As the weather cools down, our natural response is to crank up the thermostat to keep our homes nice and warm. Unfortunately, turning on the heat is also a surefire way to completely dry out the air in your home. While most of us have simply learned to live with the uncomfortable side effects of this arid wintertime environment; static electricity, dry skin and frizzy hair are annoyances which most of us would rather live without.
Be prepared this winter with these ten clever ways to naturally humidify the air in your home so you and your family can enjoy the warmth without all of that annoying, unpleasant dryness.
1. Bundle Up and Turn Down the Heat
Your home’s central heating system is one of the biggest causes of all that dry air. If you can, turn the thermostat down (or off) and put on an extra layer (or two) of clothing. Then pick up some more great ideas on how to stay warm without whacking the thermostat up with these 27 clever tips.
2. Find and Seal Up Leaks
Whether you choose to run the heat pump or not, air leaks around doors and windows, as well as some other less-obvious locations can rob your home of both warmth and humidity. Once you’ve found the leaks, use these techniques to seal them up and create a more comfortable atmosphere for yourself and your family.
3. Give Your Clothes Dryer a Holiday
Just like a central heating system, your clothes dryer robs the surrounding air of moisture. If you want to increase the humidity in your home, give your dryer an holiday. Instead, put up a few clothes lines around the house and hang wet garments where they can air dry. Your clothes will add humidity to the air as they dry and also save energy in the process.
Just make sure to run your clothes lines in locations with enough air flow to dry damp garments in a timely fashion and prevent the growth of mold or other microbes on wet fabric.
4. Put Away the Hair Dryer
Just like your clothes dryer but on a smaller scale, small appliances like hair dryers which use heated air to perform a task will dehydrate their surroundings while they’re running. Unplug the hair dryer and set it aside for the winter. As the humidity returns inside your home, your hair will retain moisture better and (hopefully) become more manageable as well.
Furthermore, just like hanging up your damp laundry, allowing your hair to dry naturally will add a small amount of moisture back into the surrounding air as well.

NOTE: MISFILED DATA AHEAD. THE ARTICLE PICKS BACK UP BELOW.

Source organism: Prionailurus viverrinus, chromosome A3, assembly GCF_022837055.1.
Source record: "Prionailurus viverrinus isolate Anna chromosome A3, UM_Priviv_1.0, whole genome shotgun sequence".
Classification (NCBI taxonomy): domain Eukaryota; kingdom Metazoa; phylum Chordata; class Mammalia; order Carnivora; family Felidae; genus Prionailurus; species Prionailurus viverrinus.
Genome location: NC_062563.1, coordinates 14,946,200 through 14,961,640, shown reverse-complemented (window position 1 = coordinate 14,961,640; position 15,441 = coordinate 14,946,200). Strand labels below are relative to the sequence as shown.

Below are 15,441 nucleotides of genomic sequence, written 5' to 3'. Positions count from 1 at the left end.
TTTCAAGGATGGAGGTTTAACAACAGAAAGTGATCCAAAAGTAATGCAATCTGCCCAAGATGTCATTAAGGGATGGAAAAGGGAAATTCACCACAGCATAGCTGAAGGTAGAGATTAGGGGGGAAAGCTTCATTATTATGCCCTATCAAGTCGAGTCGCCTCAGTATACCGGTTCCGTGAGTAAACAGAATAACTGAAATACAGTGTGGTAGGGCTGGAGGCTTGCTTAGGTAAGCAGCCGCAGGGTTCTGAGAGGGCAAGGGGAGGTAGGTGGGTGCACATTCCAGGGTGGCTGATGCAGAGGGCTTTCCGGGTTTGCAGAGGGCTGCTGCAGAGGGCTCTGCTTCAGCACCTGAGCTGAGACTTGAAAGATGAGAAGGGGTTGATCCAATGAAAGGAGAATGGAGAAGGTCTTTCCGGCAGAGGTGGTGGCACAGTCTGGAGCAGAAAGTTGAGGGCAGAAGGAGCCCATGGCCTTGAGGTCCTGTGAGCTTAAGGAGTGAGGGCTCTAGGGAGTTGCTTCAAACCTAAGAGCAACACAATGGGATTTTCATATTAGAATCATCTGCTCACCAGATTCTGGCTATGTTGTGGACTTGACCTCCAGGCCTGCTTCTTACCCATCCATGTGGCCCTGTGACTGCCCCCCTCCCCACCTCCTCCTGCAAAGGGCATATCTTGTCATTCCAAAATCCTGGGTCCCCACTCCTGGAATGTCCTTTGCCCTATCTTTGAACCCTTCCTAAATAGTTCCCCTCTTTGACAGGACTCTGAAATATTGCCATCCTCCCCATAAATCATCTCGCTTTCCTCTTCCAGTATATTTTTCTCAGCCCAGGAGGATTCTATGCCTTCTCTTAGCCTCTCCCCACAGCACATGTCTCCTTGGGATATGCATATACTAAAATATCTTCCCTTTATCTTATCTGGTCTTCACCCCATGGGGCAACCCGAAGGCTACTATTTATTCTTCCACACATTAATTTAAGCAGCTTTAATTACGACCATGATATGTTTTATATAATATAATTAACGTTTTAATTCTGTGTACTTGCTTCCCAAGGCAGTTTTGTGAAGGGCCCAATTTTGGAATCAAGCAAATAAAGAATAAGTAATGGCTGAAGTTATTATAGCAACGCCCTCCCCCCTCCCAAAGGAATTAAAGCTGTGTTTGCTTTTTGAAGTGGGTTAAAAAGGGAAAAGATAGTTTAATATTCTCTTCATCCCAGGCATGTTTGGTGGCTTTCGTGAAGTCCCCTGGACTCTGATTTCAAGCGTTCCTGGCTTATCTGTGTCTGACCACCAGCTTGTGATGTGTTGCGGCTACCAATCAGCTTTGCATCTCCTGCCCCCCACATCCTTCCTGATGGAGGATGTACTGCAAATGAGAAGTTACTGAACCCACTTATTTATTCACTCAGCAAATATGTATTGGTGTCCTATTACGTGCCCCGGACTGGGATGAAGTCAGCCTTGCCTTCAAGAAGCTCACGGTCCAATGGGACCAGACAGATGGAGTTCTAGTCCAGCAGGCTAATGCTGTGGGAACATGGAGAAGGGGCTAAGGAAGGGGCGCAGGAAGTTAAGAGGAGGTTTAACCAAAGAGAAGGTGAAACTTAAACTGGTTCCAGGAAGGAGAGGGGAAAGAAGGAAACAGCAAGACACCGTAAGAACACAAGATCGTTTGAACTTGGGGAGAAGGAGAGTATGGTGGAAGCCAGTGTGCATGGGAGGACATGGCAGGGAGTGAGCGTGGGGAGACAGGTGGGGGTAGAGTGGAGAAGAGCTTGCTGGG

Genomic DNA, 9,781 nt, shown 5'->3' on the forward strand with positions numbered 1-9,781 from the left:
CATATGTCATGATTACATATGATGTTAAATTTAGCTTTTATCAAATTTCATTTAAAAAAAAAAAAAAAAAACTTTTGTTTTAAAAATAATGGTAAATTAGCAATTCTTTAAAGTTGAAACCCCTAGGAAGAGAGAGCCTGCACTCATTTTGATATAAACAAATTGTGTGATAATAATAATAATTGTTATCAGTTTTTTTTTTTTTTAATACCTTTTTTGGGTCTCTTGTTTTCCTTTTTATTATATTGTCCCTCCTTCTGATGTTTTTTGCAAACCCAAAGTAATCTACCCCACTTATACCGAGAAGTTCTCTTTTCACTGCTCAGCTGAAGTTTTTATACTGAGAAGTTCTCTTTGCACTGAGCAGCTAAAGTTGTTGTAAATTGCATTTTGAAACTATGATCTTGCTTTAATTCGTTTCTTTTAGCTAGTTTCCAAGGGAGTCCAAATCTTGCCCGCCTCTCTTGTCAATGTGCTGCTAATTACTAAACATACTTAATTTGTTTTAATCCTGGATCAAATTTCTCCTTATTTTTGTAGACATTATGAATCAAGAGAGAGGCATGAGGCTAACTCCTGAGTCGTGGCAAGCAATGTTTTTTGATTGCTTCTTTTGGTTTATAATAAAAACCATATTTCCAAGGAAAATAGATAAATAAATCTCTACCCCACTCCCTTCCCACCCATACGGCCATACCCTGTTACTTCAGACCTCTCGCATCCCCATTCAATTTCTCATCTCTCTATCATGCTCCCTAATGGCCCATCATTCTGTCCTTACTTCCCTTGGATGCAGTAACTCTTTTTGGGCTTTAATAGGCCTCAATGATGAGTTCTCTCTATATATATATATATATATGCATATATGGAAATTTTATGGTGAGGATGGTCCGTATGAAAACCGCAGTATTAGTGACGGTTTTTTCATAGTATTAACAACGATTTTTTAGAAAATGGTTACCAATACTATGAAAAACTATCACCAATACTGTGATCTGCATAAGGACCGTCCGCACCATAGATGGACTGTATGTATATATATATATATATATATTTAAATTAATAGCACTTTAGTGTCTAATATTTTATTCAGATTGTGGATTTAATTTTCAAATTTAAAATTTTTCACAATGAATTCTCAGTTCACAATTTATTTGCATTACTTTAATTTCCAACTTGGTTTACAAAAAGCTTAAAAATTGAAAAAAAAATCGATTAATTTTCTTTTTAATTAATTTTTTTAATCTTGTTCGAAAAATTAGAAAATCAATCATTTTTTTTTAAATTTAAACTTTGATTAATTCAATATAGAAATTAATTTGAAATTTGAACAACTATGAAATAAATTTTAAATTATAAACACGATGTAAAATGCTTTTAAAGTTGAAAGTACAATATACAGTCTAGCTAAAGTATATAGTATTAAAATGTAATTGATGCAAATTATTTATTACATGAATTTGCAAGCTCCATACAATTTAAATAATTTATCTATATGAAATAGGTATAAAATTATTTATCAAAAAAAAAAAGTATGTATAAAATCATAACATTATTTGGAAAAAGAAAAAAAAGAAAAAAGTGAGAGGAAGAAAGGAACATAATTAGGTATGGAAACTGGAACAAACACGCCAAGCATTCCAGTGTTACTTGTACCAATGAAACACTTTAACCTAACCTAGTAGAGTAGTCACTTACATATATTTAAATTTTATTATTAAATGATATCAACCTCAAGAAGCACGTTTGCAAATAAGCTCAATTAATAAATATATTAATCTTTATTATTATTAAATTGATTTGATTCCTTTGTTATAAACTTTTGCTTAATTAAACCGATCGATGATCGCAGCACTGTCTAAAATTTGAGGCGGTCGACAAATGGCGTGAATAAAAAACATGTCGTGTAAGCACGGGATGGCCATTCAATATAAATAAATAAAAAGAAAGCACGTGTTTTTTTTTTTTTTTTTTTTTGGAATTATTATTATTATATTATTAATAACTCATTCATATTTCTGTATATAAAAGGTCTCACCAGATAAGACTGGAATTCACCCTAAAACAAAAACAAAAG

5. Leave Water Simmering
One of the best ways to increase humidity inside your home is to leave a large pot of water simmering on the stove top. You can also spice things up a bit (pun intended) by adding cloves, cinnamon and other herbs to the water. The resulting steam will fill the air not only with much-need moisture, but also with the scents of your chosen spices!
6. Set Out Containers of Water
If you aren’t comfortable leaving a pot of simmering water on the stove, you can create a similar effect by setting out containers of water near other heat sources around your home. Some good locations: near windows which get a lot of sunlight and in front of registers where the warm air from your heat pump will flow over the surface of the water and pick up moisture.
7. Invest In An Indoor Fountain
Attractive to look at and pleasant on the ears, indoor fountains are for more than just decoration or background noise. As the water in a fountain moves, some of it is absorbed into the surrounding air. Over time this can have a significant impact on the humidity inside your home.
Just remember that the size of a fountain – or more specifically the amount and strength of the fountain’s water flow – will determine just how much humidity it can provide. A small fountain might be great for your bedroom, but larger spaces like the den or living room will require something a bit larger to create a noticeable difference.
8. Shower With the Door Open
If you don’t want to spend money on a new indoor fountain, you may have something even better already inside your home. Assuming that privacy won’t be compromised in doing so, consider showering with the bathroom door open. The steam created by this giant “fountain” will flow out into the surrounding rooms and boost humidity throughout the house.
9. Don’t Drain the Bath
If you choose to take a bath instead of showering, don’t drain the tub after you step out. Instead, recycle your bath water by letting it evaporate.
Due to its large surface area, the water in a full bathtub can provide a lot of precious moisture inside your home. Even after the water cools, any air which comes into contact with it will carry away a small amount of humidity.
10. Adopt Some Houseplants
Houseplants are great for more than simple decoration. They also clean and humidify the air around them as they breathe. Simply follow these tips for successfully growing houseplants in locations with low humidity:
Group several plants together in any given location. They will create their own humid micro-climate in the surrounding spaces and pots won’t dry out as quickly.
Add small pebbles to your plants’ saucers then fill them with water up to about half the depth of the pebbles. Set pots on top of these doctored plant saucers to instantly improve the humidifying power of your plants. Just remember to empty and clean the saucers as needed so they don’t grow unwanted microbes or algae which will harm you or your houseplants.
Mist the leaves of your plants with clean water to increase their humidifying potential and keep them from drying out. (Please note that misting the leaves of certain plants will make them susceptible to disease. If you aren’t certain which of your houseplants may fall into this category, avoid using this technique until you can verify that misting will not harm them!)